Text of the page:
Bomber Command veterans from Redbridge get service clasps from Prime Minister - ‘70 years too late’

PUBLISHED: 17:18 19 March 2013 | UPDATED: 17:18 19 March 2013

Maurice Conway stands in front of a painting of the Halifax Bomber which he and his crew named 'Daisy May'

Maurice Conway stands in front of a painting of the Halifax Bomber which he and his crew named 'Daisy May'


Two Second World War veterans from Redbridge who flew on 65 operations between them were honoured for their service today – though both men believe it is nearly 70 years “too late”.

Maurice Conway, of Cranbrook Road and Leslie Temple, of Beehive Lane, both in Gants Hill and both 88, were part of RAF Bomber Command during the global conflict, flying on bombing sorties across occupied Europe.

They were guests today with other veterans and widows’ wives from the bombing squadrons, of the Prime Minister in Downing Street and received a clasp recognising the Bomber Command.

To be worn over their 1939-1945 service medals, the clasp, along with the unveiling of the Bomber Command memorial in Green Park last summer, demonstrates a switch in the official treatment of the men.

Often seen as marking an uneasy chapter in the history of how the Allied forces won the war, Bomber Command targeted industrial areas and their workers in Germany, but also heavily-populated cities such as Cologne and Dresden.

For Mr Conway, a flying officer and air gunner in the Canadian 420 squadron nicknamed the Snowy Owls, the bombing of Dresden in 1945, which resulted in around 25,000 people being killed, led to Bomber Command being treated differently to other veterans.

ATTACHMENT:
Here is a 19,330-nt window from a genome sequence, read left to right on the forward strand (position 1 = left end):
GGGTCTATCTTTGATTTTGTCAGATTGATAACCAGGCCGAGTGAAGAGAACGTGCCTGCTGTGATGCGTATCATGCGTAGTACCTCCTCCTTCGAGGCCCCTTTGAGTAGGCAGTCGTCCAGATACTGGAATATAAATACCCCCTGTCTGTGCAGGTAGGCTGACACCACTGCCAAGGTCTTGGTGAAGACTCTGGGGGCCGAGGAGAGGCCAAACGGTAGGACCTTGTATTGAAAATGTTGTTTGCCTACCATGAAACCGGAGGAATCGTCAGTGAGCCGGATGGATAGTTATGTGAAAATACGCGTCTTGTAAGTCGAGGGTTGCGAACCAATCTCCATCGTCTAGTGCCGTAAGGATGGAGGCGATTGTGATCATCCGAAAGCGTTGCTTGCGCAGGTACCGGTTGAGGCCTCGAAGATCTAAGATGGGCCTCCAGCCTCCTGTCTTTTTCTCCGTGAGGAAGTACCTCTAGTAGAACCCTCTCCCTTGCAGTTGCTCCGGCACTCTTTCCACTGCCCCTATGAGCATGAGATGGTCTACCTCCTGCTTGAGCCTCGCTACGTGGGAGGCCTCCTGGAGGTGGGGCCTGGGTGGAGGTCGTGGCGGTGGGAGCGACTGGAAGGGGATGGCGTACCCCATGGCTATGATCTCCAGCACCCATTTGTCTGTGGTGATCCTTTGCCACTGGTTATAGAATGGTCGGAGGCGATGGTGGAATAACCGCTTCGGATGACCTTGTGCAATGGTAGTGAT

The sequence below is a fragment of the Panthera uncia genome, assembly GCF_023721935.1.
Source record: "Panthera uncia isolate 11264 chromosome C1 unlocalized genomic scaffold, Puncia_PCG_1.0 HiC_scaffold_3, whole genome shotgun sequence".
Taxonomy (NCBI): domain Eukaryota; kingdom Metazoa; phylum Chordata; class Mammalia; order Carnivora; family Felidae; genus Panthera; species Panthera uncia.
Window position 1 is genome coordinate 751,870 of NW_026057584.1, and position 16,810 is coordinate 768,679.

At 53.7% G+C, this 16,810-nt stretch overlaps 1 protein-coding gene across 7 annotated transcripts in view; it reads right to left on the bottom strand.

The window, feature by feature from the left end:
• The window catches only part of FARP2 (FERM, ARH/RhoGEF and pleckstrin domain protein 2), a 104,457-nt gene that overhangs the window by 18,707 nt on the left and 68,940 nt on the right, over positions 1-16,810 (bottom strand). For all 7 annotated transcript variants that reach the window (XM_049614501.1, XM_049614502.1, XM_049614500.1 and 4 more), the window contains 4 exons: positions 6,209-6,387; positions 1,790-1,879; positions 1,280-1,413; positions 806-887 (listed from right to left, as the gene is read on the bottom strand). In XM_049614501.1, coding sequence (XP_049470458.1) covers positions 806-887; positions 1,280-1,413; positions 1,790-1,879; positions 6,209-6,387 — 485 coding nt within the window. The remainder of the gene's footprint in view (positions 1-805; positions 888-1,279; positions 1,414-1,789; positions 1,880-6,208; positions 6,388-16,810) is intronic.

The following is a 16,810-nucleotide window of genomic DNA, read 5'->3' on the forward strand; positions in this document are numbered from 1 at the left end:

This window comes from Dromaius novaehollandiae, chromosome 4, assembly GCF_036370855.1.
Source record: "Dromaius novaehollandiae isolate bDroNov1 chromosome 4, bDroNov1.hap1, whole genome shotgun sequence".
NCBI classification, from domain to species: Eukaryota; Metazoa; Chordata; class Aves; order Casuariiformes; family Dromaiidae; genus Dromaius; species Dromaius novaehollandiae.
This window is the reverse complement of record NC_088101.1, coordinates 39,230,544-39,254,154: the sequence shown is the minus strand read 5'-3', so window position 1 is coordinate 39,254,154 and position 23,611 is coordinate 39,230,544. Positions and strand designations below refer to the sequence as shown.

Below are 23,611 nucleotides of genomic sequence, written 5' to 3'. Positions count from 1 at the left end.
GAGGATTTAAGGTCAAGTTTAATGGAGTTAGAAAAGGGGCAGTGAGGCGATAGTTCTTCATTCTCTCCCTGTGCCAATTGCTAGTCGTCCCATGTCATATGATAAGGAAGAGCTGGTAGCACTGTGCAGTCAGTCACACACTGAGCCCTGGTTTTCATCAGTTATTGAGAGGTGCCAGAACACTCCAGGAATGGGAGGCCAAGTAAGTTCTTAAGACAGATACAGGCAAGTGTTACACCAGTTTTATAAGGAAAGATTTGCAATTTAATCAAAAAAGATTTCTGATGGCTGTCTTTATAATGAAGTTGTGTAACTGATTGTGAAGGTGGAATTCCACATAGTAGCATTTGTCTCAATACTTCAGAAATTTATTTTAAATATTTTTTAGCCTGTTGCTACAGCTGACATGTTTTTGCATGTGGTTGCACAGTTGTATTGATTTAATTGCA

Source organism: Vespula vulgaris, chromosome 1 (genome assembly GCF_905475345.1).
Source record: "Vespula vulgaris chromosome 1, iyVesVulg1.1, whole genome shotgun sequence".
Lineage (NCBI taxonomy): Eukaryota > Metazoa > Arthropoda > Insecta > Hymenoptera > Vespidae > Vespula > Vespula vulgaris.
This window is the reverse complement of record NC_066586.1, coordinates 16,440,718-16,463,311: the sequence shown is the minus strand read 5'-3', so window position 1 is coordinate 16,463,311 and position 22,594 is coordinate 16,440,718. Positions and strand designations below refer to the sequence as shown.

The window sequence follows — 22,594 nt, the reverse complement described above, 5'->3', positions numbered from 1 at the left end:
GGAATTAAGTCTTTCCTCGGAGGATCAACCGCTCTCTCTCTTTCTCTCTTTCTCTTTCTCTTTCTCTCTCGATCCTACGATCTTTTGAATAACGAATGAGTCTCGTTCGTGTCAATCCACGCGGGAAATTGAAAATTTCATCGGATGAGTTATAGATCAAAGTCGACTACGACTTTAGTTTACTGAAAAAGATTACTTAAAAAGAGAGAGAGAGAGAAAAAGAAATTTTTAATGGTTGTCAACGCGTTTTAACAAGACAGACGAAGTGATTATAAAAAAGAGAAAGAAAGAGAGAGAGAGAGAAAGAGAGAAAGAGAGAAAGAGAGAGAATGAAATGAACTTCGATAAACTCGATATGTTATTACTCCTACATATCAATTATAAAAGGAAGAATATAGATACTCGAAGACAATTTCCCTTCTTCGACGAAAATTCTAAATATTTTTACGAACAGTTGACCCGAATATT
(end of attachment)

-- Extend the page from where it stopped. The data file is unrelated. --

He said: “It’s quite something to meet the Prime Minister.

“We’re so disappointed that it’s 70 years too late, that’s what needles us.

“When the European war finished, [Sir Winston] Churchill made a big speech, he thanked the army, the navy, he never mentioned Bomber Command.

“We were the only ones taking the war to Germany.”

And Mr Temple added: “Before the peace, Churchill said he couldn’t have won the war without us but he didn’t mention us on VE Day.”

The awarding of the clasps followed a review by diplomat Sir John Holmes, who concluded Bomber Command veterans were treated “inconsistently” with those who served in the RAF’s Fighter Command.

For more about both men’s service during the Second World War, get Thursday’s Recorder.

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